Now that HST referendum packages are being sent to every home in British Columbia, I’d like to explain how I will be voting.
I’ll be voting to keep the HST. This may come as no surprise, but I sincerely believe the value-added tax (or VAT), such as the HST, is a superior tax model than the old GST/PST system – as do the overwhelming majority of economists. That’s why dozens of other jurisdictions around the world have all adopted similar systems.
Since and before being elected, my passion has been to see that people have access to a strong publicly funded health care system. Every day we face significant decisions regarding health care because there are limited dollars to go around. For me the HST will mean a stronger economy, and because of that more revenue that government can use to help a few more people in need.
But that’s not the only reason I’m voting “no, thanks” to returning to the 12 per cent GST/PST. Representatives from two of our most significant industries – agriculture and tourism, respectively – widely support the 10 per cent HST.
Last week, Okanagan farmers spoke at an event in Kelowna. The event was organized by the Smart Tax Alliance, which also supports the HST. The farmers asked voters to vote “no, thanks” to higher taxes; they estimate the HST saves them $15 to $20 million per year. In an industry with tight margins, that’s significant.
How significant? Joe Sardinha, president of the B.C. Fruit Growers Association, said the “HST represents the most positive tax change for B.C. farmers that has occurred” in his 30 years of farming.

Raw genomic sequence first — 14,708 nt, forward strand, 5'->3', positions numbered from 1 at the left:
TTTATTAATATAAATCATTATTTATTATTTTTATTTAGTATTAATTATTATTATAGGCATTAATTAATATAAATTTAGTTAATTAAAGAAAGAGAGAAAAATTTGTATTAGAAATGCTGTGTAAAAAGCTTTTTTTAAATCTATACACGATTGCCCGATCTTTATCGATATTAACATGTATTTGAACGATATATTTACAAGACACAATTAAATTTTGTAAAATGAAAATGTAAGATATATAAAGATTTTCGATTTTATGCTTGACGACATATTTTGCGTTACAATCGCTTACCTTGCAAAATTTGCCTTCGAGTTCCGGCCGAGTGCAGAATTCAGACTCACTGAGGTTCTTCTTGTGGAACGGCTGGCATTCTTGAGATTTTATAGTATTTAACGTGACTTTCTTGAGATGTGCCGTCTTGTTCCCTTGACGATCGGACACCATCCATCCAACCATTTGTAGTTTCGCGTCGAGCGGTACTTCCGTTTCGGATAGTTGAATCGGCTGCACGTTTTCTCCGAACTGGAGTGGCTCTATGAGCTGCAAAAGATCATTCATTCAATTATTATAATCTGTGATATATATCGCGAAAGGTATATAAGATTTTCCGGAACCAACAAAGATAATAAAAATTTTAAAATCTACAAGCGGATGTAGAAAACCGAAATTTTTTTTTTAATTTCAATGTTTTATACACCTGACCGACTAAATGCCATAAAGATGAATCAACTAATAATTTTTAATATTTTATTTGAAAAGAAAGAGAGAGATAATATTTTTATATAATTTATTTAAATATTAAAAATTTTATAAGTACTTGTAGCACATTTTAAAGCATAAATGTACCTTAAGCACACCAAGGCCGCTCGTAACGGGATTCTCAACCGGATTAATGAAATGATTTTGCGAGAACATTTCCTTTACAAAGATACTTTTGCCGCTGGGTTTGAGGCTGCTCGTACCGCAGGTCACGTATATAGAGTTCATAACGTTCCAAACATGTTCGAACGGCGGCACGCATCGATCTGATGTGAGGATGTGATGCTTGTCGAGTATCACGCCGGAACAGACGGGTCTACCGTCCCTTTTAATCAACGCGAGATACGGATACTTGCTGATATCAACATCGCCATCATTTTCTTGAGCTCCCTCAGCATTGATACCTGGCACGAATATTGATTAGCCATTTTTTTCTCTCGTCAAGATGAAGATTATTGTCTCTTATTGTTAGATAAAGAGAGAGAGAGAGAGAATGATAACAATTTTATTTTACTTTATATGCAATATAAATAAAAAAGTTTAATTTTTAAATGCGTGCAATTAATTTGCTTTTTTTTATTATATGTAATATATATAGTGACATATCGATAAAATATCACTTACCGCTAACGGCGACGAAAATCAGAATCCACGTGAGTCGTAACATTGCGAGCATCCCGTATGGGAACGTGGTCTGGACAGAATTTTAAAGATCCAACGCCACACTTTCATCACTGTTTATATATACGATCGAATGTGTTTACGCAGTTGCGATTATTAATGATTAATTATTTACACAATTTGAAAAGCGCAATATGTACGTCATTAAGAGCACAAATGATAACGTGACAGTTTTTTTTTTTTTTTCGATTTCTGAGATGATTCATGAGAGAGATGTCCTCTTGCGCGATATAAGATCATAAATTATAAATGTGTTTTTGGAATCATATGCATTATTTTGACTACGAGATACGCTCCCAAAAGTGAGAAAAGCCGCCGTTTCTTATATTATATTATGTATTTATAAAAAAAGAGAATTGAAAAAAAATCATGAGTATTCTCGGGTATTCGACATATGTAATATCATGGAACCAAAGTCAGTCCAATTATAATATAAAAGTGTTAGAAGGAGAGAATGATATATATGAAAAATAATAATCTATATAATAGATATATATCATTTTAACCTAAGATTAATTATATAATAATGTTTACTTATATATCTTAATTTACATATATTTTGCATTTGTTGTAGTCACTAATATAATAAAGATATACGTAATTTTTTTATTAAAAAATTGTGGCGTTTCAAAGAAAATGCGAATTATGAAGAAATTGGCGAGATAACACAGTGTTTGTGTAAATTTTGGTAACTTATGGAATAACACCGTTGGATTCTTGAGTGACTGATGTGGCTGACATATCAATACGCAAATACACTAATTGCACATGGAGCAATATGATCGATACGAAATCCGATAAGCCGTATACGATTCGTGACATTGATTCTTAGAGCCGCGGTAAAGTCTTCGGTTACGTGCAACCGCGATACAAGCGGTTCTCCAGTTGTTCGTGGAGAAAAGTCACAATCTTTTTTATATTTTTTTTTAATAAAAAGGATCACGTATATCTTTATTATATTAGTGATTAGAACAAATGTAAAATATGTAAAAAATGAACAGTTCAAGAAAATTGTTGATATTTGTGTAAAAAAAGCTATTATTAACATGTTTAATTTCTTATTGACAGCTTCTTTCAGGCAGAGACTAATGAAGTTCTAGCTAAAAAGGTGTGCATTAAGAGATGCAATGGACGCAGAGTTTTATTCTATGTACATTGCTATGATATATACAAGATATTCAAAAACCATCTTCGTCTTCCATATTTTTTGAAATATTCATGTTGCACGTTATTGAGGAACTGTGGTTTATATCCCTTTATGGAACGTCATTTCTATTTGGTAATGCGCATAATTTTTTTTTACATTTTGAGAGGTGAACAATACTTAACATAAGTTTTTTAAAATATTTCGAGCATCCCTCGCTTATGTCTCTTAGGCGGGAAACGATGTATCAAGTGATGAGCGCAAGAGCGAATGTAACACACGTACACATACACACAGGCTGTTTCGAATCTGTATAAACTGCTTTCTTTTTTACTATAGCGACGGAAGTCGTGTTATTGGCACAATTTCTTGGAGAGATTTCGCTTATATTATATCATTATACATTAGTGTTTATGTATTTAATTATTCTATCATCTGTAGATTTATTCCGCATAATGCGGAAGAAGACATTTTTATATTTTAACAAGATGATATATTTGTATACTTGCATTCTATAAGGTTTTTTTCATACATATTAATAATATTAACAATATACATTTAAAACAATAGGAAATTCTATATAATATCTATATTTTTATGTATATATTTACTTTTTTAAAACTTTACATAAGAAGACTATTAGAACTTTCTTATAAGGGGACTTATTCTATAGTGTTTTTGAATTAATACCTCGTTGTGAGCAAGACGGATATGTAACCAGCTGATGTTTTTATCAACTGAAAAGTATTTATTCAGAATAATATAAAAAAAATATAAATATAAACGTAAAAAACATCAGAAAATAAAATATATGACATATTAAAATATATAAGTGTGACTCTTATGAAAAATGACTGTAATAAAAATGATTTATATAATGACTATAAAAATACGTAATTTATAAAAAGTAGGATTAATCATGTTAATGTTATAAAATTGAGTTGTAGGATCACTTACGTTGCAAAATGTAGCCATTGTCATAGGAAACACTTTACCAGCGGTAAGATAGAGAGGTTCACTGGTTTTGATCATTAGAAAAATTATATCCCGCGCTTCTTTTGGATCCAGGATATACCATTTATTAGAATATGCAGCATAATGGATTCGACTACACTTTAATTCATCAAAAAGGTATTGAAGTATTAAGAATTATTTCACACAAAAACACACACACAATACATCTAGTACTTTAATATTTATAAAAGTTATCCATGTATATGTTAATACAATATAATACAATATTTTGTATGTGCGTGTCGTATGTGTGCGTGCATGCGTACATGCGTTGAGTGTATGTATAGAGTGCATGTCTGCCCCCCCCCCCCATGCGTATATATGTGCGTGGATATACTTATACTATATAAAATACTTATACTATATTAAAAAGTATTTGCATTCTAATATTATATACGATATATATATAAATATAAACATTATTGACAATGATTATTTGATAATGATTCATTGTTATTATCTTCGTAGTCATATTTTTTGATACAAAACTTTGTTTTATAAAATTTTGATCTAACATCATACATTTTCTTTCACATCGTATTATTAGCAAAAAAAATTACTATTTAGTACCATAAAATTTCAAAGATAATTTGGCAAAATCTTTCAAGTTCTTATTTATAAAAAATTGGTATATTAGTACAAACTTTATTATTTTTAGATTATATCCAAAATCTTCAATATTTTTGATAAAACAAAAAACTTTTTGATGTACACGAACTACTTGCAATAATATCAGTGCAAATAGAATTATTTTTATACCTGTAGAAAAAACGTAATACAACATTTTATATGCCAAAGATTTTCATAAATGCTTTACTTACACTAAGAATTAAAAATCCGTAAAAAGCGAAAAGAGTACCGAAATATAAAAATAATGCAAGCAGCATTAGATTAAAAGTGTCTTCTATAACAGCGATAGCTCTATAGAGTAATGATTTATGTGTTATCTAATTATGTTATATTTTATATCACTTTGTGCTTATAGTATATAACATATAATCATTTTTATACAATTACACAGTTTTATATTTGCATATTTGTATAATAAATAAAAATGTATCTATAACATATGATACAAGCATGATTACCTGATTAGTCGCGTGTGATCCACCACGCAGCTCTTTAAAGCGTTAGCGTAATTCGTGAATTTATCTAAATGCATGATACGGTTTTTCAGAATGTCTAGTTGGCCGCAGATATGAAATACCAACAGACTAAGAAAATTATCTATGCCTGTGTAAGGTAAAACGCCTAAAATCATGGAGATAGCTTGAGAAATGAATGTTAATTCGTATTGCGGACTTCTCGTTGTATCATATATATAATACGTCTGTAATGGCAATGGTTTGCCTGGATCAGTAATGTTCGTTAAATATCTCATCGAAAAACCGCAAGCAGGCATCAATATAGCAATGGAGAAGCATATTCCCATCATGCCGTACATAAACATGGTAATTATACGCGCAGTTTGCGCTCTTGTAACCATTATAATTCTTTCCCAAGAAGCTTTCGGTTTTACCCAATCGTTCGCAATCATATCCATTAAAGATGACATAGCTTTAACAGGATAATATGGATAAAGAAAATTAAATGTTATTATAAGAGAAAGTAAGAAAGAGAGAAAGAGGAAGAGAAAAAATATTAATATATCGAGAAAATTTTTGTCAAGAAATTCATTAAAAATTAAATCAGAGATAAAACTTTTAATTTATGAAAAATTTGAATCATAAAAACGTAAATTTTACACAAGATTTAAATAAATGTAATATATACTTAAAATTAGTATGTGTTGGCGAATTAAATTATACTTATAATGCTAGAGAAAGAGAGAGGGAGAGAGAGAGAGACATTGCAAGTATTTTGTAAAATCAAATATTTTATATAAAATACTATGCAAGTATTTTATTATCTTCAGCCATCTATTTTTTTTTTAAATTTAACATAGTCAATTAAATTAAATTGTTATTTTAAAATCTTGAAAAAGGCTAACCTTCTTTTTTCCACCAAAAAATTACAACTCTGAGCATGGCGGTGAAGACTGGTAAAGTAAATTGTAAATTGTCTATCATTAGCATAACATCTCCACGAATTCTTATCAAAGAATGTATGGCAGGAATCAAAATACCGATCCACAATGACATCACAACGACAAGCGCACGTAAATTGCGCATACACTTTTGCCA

He’s not alone. Earlier this week, Stephen Regan, president of the Tourism Industry Association of B.C., wrote an op-ed in support of keeping the HST. As he said, this was “not a black and white” issue for him; but given the reduction to 10 per cent and increased consumer confidence since the HST was implemented, he too believes the 10 per cent HST “is the way forward.”
As you consider your choice, there seems to be some confusion about the referendum question itself: “Are you in favour of extinguishing the HST and reinstating the PST in conjunction with the GST?” According to a recent Ipsos Reid poll, Before being shown the actual question, 22 per cent of respondents incorrectly believed a “yes” vote would result in keeping the HST. Another 23 per cent were unsure.
Clarity is absolutely crucial – we’re talking about billions of dollars. For the record, the question was not only based upon Fight HST’s original petition, but met with their approval. So in the interest of clarification, voting “yes” means returning to a 12 per cent GST/PST system, and voting “no” means keeping the 10 per cent HST – and after a recent Order in Council by the federal government, the scheduled reduction to 10 per cent is now a matter of federal law.
When I receive my referendum package, I’m going to say “no, thanks” to going back to the GST/PST combination. I hope you’ll consider doing the same.
Norm Letnick is MLA for Kelowna – Lake Country. Visit his website at www.normletnickmla.bc.ca